Meditations: Sacred Heart of Jesus

Some reflections that can enrich our prayer on the feast of the Most Sacred Heart of our Lord.

“THE DESIGNS of his Heart are from age to age, to rescue their souls from death, and to keep them alive in time of famine.”[1] The Church offers us these words from the Psalmist to help us go deeper into the mystery of the Sacred Heart of Jesus and his love for us. They remind us that God’s heart harbors plans for the life of each man and woman: plans of freedom and life. “We are not the haphazard and meaningless product of evolution. Each of us is the result of a thought of God. Each of us is willed, each of us is loved, each of us is necessary.”[2]

We can contemplate Jesus on the Cross, who allowed his Heart to be pierced to offer us yet another proof that He loves us unconditionally. Saint Ambrose says that “just as Eve was formed from the sleeping Adam’s side, so the Church was born from the pierced heart of Christ hanging dead on the Cross.”[3] We can say, in a certain sense, that our origin is in the wounded Heart of Jesus. Our life as Christians arises from that pierced side, which is a “fountain” we can return to again and again, to regain strength on our way.

“Jesus on the cross, with his heart pierced with love for us, is such an eloquent commentary on the value of people and things that words only get in the way. Our happiness and our life are so important that the very Son of God gave himself to redeem and cleanse and raise us up.”[4] In celebrating the solemnity of the Sacred Heart of our Lord we come to realize that, transcending our suffering and setbacks, there is someone for whom we are irreplaceable. That is why in prayer, in heart-to-heart dialogue with Christ, we can always recover our joy and trust.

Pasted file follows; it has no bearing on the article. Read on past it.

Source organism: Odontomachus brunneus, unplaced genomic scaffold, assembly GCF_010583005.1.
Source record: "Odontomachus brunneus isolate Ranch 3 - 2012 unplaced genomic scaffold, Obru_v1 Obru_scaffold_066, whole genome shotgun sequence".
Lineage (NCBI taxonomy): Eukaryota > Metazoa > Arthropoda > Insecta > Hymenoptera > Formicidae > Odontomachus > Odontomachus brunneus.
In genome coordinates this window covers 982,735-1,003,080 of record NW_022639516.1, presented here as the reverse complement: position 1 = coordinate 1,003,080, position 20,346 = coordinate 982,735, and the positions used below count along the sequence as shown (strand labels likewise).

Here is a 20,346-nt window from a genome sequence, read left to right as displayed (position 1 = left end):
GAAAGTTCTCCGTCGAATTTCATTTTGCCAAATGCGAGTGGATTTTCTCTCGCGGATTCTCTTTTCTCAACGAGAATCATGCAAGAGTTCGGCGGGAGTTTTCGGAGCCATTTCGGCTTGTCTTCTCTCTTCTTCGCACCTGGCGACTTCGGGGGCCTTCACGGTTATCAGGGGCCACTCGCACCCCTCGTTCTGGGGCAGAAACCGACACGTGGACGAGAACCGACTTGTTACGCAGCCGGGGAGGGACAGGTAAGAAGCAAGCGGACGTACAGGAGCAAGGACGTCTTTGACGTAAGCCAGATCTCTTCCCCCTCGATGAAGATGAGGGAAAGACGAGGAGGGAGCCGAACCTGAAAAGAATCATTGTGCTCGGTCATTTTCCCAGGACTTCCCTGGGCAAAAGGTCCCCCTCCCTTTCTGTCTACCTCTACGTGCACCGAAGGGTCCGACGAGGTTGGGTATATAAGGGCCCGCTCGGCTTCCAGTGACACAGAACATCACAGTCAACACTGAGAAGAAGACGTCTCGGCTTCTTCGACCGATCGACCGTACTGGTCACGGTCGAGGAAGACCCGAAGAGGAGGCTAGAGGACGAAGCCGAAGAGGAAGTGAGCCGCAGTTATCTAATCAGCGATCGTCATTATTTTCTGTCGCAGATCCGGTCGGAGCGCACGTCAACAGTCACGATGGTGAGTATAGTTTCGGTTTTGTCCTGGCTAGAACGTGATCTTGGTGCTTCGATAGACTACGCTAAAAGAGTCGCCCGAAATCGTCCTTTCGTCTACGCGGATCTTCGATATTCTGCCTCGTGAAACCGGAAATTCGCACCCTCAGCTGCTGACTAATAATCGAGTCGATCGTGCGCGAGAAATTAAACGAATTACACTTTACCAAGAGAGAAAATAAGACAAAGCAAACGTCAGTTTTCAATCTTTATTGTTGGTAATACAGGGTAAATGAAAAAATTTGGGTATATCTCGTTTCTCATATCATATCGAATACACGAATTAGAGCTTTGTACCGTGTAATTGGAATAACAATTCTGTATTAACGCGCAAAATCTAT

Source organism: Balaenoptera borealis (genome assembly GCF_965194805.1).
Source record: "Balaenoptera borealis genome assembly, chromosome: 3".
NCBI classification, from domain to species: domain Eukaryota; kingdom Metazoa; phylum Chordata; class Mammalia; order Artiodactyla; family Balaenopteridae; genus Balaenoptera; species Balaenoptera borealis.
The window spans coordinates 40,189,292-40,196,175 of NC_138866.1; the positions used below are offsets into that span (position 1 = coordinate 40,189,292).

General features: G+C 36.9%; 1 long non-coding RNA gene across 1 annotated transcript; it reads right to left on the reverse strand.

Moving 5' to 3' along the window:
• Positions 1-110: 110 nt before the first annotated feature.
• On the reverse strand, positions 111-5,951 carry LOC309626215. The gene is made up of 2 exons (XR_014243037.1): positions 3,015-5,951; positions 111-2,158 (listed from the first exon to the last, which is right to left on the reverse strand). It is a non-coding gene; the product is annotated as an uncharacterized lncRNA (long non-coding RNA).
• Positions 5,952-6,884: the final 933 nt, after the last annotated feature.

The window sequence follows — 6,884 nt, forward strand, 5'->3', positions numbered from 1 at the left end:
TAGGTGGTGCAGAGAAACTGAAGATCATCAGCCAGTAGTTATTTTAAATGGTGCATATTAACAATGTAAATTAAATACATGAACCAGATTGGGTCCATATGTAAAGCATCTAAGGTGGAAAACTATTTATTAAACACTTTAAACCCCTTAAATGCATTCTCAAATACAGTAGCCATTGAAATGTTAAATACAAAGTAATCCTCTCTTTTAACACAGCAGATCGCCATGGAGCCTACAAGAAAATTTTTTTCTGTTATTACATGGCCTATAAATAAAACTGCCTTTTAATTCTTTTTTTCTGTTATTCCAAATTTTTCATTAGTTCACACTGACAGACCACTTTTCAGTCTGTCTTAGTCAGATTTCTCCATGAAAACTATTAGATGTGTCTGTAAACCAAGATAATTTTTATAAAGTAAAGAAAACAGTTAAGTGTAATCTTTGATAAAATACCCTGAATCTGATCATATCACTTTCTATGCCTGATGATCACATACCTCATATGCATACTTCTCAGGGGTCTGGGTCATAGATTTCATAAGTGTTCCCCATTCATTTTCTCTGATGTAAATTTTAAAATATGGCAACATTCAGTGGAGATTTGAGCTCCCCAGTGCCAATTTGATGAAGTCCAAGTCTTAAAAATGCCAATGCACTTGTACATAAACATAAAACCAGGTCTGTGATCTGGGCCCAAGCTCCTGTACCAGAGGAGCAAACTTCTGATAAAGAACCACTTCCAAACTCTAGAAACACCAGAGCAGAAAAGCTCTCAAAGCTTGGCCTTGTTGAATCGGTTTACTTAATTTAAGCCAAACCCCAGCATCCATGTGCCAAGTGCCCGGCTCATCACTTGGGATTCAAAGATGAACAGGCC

SOMETIMES our peace can be threatened when we discover the presence of sin in our lives. Perhaps this happens when we undergo temptation and get entangled in our own vices. Deep down we hate the sin that distances us from God, that harms both ourselves and others, but we can’t seem to find the way to escape it. At such times, our will seems lethargic and we may even have the impression of being paralyzed in our spiritual life. Even when our heart seems reluctant to react, we can remember that the Heart of Jesus is always attentive. What man of you, having a hundred sheep, if he has lost one of them, does not leave the ninety-nine in the open country, and go after the one that is lost, until he finds it? And when he has found it, he lays it on his shoulders, rejoicing (Lk 15:4-5). Christ is the good shepherd who continually seeks us, who opens a path to find us and to carry us again on his shoulders. Knowing that his Heart never sleeps, even when it seems that ours is far from His, fills us with confidence to begin again in our daily struggle.